10 Things You Might Not Know About ID Cards


The government issued a little-reported document this month on ID cards. It was quietly published when the home secretary Jacqui Smith announced that some volunteer members of the public in Greater Manchester would be the first to receive ID cards in November.

These are 10 things from the document, “Identity Cards Act Secondary Legislation – An Impact Assessment”, which might not be generally known:

  1. The ID Cards Act 2006 imposes on citizens a duty to update information held on them on the National Identity Register (NIR). Cardholders can receive civil penalty fines if they fail to update information held about them on the NIR or notify the Identity and Passport Service if their card is lost or stolen. Citizens may also be in breach of legislation if they fail to notify a change of address within three months. It is open to the government to charge a fee for updating the register.
  2. An individual’s entry on the NIR can be given to “government departments or other public sector organisations without the consent of the individual provided they [departments and agencies] have been approved to do so by parliament under secondary legislation”. Secondary legislation does not need any specific parliament approval. The power to enact it has already been given under primary legislation.
  3. The Home Office will allow ID cardholders to check the information held on them on the NIR. “Right from the beginning, individuals will be able to obtain a copy of what is held on their record in line with subject access rights under the Data Protection Act.” Much information about individuals will not be on the register itself but brought together from various databases when needed.
  4. The NIR will keep a record of which organisations have checked an individual’s record and when, though not the reason or the outcome. The NIR audit trail will show the “specific branch” of a bank which had made a check, for example. The Home Office says this is necessary to “help ensure that inappropriate checks are not made against the NIR”. The NIR audit may be given to HM Revenue & Customs and other government departments “only where it is necessary for the prevention or detection of serious crime”.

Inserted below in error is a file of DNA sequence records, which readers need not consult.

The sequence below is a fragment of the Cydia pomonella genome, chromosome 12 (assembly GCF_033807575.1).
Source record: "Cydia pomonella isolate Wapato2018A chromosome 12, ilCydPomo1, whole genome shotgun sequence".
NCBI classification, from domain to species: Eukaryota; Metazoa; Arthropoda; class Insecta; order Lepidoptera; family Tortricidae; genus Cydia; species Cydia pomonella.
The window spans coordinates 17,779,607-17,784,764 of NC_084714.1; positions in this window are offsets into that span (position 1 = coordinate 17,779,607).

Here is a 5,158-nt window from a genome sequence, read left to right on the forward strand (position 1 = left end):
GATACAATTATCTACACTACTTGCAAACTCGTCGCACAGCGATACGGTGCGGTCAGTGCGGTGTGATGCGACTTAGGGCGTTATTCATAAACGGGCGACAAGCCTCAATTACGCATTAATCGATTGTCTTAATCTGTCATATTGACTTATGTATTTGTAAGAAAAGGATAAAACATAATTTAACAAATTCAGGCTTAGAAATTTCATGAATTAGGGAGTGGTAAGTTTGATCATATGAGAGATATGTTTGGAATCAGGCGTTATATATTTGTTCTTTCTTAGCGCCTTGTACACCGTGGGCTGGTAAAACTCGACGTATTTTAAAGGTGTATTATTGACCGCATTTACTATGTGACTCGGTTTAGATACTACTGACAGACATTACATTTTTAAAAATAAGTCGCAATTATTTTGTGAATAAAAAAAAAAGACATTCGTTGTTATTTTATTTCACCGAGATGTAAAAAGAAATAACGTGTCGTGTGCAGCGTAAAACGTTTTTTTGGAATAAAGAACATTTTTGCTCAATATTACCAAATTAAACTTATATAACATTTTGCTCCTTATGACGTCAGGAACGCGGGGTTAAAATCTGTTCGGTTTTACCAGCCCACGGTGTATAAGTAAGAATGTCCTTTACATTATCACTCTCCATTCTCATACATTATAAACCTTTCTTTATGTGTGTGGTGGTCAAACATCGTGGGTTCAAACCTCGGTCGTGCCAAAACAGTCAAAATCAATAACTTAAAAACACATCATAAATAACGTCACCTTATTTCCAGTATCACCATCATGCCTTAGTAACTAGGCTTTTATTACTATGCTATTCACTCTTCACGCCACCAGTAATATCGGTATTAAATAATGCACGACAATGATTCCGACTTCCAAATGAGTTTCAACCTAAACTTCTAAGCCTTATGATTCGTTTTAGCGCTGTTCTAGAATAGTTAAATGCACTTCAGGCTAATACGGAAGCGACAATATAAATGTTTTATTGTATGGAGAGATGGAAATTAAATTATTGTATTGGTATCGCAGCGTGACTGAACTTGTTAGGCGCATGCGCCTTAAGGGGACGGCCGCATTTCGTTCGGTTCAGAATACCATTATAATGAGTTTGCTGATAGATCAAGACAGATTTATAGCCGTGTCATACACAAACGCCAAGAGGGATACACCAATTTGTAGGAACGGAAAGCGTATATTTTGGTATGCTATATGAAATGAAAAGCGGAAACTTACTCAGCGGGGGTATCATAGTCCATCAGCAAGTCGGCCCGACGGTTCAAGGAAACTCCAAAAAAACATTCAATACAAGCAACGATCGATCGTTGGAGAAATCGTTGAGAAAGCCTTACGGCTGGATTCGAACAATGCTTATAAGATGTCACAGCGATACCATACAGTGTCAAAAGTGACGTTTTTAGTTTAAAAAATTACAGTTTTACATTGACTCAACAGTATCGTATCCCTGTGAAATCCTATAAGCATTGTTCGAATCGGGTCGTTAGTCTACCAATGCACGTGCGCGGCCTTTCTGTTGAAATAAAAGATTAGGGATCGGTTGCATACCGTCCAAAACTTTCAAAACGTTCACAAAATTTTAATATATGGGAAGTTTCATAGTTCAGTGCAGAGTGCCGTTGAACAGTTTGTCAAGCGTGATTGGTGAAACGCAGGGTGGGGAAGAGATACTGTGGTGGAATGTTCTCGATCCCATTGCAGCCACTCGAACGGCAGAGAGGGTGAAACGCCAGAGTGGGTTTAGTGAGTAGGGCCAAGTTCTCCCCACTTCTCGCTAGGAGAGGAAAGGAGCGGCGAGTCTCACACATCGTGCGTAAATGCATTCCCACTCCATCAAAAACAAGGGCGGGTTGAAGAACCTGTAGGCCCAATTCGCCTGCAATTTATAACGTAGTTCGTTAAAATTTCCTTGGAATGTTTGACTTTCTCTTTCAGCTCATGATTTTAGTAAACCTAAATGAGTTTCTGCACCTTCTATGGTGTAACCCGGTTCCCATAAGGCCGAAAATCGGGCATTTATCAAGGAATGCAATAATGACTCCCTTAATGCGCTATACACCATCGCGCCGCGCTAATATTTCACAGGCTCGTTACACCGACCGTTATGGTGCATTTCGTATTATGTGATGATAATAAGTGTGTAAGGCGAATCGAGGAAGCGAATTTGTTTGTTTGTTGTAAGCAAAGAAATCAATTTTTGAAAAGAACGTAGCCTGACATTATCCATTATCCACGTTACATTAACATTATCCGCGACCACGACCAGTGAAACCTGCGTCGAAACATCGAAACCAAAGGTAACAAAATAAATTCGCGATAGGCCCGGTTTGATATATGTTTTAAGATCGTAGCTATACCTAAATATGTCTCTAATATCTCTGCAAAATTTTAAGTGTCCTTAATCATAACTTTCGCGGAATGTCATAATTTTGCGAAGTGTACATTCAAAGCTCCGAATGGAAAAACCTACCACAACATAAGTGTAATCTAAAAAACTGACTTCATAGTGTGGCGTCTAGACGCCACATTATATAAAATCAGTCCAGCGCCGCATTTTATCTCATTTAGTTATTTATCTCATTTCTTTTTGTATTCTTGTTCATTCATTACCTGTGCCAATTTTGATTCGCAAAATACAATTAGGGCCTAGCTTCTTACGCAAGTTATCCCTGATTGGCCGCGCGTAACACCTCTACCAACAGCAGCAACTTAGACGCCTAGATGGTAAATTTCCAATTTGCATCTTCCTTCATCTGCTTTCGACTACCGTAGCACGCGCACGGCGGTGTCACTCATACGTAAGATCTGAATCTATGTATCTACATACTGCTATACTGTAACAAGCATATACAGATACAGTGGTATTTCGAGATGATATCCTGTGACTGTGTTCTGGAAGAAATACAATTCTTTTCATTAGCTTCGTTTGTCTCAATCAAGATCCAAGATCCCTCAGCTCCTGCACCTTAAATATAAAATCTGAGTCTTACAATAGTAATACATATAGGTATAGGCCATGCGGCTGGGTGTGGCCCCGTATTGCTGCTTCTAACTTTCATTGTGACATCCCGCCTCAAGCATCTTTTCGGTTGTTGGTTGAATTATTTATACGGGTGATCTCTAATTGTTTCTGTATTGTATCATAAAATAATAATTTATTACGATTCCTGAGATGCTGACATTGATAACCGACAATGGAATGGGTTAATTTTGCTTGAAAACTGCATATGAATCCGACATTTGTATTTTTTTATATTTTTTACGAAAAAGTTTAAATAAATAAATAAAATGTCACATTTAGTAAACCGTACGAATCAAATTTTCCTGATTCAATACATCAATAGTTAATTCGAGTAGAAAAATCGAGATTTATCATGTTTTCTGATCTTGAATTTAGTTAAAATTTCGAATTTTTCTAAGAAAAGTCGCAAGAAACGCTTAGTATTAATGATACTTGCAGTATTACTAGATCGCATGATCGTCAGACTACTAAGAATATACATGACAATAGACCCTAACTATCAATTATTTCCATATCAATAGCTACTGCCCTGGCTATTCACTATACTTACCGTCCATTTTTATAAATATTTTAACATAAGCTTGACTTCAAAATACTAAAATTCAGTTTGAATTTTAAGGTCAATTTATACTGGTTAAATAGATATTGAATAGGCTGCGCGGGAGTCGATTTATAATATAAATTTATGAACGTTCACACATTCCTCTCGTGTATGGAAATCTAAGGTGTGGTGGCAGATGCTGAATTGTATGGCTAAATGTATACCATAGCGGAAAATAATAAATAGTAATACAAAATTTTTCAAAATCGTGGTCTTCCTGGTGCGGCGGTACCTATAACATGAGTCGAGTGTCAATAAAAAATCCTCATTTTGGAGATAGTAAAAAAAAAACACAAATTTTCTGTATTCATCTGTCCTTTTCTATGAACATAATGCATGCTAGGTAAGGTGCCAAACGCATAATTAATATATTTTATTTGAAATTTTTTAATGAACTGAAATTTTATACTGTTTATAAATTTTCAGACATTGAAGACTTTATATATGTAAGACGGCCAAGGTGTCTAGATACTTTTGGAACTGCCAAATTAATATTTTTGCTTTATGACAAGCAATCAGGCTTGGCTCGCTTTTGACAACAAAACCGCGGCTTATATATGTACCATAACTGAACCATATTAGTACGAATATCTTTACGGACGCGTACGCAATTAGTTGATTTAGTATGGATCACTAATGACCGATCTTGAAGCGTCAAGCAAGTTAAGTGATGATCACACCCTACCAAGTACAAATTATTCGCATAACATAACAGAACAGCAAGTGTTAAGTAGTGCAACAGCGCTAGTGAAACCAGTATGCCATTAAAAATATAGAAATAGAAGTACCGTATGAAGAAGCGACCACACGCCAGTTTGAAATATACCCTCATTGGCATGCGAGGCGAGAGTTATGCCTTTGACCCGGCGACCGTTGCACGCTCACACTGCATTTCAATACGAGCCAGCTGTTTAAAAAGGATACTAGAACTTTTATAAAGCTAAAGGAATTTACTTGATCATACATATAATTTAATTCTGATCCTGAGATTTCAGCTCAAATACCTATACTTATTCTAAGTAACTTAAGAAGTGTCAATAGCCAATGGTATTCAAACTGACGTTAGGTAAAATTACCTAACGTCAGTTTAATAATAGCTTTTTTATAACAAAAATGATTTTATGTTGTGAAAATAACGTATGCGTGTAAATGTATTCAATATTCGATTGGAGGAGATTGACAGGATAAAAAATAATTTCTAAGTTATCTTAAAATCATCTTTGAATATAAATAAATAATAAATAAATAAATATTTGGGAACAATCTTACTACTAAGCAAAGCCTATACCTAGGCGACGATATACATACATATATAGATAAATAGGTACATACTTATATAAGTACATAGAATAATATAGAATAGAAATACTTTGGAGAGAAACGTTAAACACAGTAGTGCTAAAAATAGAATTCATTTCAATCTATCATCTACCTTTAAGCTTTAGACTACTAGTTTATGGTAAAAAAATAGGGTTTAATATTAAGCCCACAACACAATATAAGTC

5. The NIR will not hold a vast amount of “new kinds of data”, but the document does not explain what this phrase means.
  6. Private sector organisations may be given information from the NIR with the individual’s consent. Insurance companies may make a condition of taking out a policy that you give your consent.
  7. The ID cards scheme has not been subjected to a formal privacy impact assessment (PIA), as set out by the information commissioner. The PIA would have set out the scheme’s potential privacy issues and risks, as perceived by all stakeholders. The Home Office says that there has been no full PIA because the decision to roll out ID cards “was taken before these developments” – that is the introduction of the PIA. However, the information commissioner says that a PIA can be undertaken after a project has started.
  8. 8) The initial £30 fee for an ID card will be reviewed “before the high volume roll-out of identity cards begins in 2012”. The review will take into account the fact that the Identity and Passport Service must cover its costs. The costs of ID cards and passports have been combined so it is possible that fee rises for new and replacement passports will subsidise the cost of ID cards.
  9. The document says recent research “shows that 71% of those interviewed trust the Identity and Passport Service to look after their personal information”. This suggests that nearly a third do not trust the government with their ID data or do not know whether to trust it – a sizeable minority.
  10. The cost to the public sector and businesses of equipment to read ID cards, integrate systems with the NIR, or obtain information from the register is put at £7bn. The figure is not broken down and, as it is over 30 years, it is unlikely those in the current administration will be in government in 2039 to be accountable for the figure.